The sources declined to be identified given the sensitivity of the matter.

The Liaison Department could not be reached by Reuters for comment by late Friday, and China’s foreign ministry did not immediately respond to a request for comment.

No unusual signs, says South Korea 

Daily NK, a Seoul-based website, reported earlier this week that Kim was recovering after undergoing a cardiovascular procedure on April 12. It cited one unnamed source in North Korea.

South Korean government officials and a Chinese official with the Liaison Department challenged subsequent reports suggesting that Kim was in grave danger after surgery. South Korean officials said they had detected no signs of unusual activity in North Korea.

On Thursday, U.S. President Donald Trump also downplayed earlier reports that Kim was gravely ill. “I think the report was incorrect,” Trump told reporters, but he declined to say if he had been in touch with North Korean officials.


U.S. President Donald Trump meets Kim Jong-un in the Military Demarcation Line that divides North and South Korea, June 30, 2019. On Friday, Trump dismissed reports that Kim is gravely ill. (Brendan Smialowski/AFP/Getty Images)

On Friday, a South Korean source told Reuters their intelligence was that Kim was alive and would likely make an appearance soon. The person said he did not have any comment on Kim’s current condition or any Chinese involvement.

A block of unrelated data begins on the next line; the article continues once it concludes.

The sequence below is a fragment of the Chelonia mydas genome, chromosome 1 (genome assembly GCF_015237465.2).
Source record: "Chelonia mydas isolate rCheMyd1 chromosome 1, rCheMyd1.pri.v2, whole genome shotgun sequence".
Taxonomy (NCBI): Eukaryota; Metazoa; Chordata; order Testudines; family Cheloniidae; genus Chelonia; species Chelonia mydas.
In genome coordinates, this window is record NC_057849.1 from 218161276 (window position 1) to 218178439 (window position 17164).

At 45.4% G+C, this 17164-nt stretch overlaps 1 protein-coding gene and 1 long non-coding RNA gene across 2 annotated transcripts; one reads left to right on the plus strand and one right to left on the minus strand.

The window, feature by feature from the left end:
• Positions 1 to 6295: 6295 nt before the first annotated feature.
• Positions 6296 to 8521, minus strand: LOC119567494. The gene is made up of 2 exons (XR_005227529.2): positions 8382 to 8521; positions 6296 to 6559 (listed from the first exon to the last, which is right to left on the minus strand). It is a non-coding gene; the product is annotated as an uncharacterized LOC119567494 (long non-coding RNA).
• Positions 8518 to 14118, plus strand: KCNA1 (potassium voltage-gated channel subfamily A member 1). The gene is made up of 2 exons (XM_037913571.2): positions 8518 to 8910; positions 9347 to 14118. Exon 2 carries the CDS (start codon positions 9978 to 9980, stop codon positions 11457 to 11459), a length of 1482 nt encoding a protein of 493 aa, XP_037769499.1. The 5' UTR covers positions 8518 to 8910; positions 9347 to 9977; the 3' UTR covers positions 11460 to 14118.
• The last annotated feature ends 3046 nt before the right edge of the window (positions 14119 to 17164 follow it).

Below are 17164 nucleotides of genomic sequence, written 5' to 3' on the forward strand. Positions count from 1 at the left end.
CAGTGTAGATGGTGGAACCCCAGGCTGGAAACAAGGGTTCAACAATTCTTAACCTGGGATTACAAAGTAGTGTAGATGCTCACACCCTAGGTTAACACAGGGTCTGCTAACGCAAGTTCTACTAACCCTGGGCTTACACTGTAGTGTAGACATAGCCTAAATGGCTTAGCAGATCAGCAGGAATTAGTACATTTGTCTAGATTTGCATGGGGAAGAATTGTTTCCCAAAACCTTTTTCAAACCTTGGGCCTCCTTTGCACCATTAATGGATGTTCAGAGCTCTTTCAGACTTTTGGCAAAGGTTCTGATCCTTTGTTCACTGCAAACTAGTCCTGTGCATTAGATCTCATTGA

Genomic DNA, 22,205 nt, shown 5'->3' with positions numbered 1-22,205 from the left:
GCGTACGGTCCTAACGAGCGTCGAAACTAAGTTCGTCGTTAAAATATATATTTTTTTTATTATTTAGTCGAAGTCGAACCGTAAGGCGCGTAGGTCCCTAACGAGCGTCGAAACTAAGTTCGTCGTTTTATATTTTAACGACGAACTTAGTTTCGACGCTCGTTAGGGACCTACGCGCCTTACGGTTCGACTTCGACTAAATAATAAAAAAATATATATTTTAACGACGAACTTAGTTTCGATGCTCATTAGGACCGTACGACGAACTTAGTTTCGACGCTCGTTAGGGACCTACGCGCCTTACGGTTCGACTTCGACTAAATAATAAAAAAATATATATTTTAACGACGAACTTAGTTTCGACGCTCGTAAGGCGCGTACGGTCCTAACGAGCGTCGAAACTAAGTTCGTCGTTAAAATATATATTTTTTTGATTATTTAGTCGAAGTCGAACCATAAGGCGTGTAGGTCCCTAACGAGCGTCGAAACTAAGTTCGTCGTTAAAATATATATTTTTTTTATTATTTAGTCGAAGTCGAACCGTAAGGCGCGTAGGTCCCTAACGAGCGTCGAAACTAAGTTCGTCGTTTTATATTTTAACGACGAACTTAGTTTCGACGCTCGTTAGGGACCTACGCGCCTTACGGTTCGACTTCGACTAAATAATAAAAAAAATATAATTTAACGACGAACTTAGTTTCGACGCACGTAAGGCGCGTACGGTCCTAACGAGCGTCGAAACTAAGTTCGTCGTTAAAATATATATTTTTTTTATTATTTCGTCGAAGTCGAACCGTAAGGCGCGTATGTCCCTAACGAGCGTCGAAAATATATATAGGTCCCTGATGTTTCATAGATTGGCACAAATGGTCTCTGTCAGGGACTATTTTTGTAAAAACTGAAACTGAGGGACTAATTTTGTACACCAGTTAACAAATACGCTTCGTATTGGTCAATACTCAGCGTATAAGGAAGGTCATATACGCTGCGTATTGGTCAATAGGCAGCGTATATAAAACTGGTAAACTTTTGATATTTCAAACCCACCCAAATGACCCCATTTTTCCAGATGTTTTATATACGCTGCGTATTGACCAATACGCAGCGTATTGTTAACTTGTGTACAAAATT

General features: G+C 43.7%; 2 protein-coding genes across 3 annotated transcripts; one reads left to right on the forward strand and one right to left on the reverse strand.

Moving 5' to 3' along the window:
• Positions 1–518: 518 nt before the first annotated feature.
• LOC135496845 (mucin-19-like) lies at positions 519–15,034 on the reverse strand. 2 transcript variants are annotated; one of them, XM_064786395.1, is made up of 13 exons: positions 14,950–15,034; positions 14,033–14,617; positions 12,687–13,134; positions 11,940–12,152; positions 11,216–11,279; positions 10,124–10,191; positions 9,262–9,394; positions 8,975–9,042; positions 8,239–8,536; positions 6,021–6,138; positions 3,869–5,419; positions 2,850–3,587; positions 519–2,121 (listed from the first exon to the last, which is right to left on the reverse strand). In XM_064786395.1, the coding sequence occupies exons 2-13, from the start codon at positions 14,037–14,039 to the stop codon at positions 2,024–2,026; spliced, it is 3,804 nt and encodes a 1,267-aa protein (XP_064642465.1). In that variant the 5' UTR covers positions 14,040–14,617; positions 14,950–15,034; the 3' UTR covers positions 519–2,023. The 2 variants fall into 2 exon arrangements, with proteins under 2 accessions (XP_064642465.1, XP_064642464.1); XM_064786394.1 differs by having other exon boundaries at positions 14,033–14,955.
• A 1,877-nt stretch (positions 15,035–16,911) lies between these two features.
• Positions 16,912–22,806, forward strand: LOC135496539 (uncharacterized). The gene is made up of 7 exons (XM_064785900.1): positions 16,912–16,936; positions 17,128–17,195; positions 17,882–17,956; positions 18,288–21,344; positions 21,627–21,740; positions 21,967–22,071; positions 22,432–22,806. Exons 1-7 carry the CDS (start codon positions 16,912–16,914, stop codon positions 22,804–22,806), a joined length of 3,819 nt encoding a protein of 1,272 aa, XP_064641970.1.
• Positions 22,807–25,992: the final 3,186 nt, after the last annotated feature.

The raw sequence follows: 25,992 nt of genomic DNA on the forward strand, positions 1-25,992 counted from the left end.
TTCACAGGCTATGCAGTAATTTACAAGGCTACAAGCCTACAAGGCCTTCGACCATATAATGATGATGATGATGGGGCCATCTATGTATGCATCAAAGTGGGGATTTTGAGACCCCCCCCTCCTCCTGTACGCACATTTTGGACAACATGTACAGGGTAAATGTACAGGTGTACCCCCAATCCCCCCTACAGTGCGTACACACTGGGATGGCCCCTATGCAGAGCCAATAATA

An official familiar with U.S. intelligence said that Kim was known to have health problems but they had no reason to conclude he was seriously ill or unable eventually to reappear in public.

A U.S. State department spokeswoman had no comment. U.S. Secretary of State, Mike Pompeo, when asked about Kim’s health on Fox News after Trump spoke said, “I don’t have anything I can share with you tonight, but the American people should know we’re watching the situation very keenly.”

Kim’s health a matter of state security

North Korea is one of the world’s most isolated and secretive countries, and the health of its leaders is treated as a matter of state security. Reuters has not been able to independently confirm any details on Kim’s whereabouts or condition.

North Korea’s state media last reported on Kim’s whereabouts when he presided over a meeting on April 11. State media did not report that he was in attendance at an event to mark the birthday of his grandfather, Kim Il-sung, on April 15, an important anniversary in North Korea.

Kim, believed to be 36, has disappeared from coverage in North Korean state media before. In 2014, he vanished for more than a month and North Korean state TV later showed him walking with a limp. Speculation about his health has been fanned by his heavy smoking, apparent weight gain since taking power and family history of cardiovascular problems.

When Kim Jong-un’s father,Kim Jong-il, suffered a stroke in 2008, South Korean media reported at the time that Chinese doctors were involved in his treatment along with French physicians.

Last year, Chinese President Xi Jinping made the first state visit in 14 years by a Chinese leader to North Korea, an impoverished state that depends on Beijing for economic and diplomatic support.


People watch a large screen showing an image of Chinese President Xi Jinping, second from left, posing with his wife Peng Liyuan, left, North Korean leader Kim Jong-un and his wife Ri Sol Ju, June 21, 2019. (Jon Chol Jin/The Associated Press)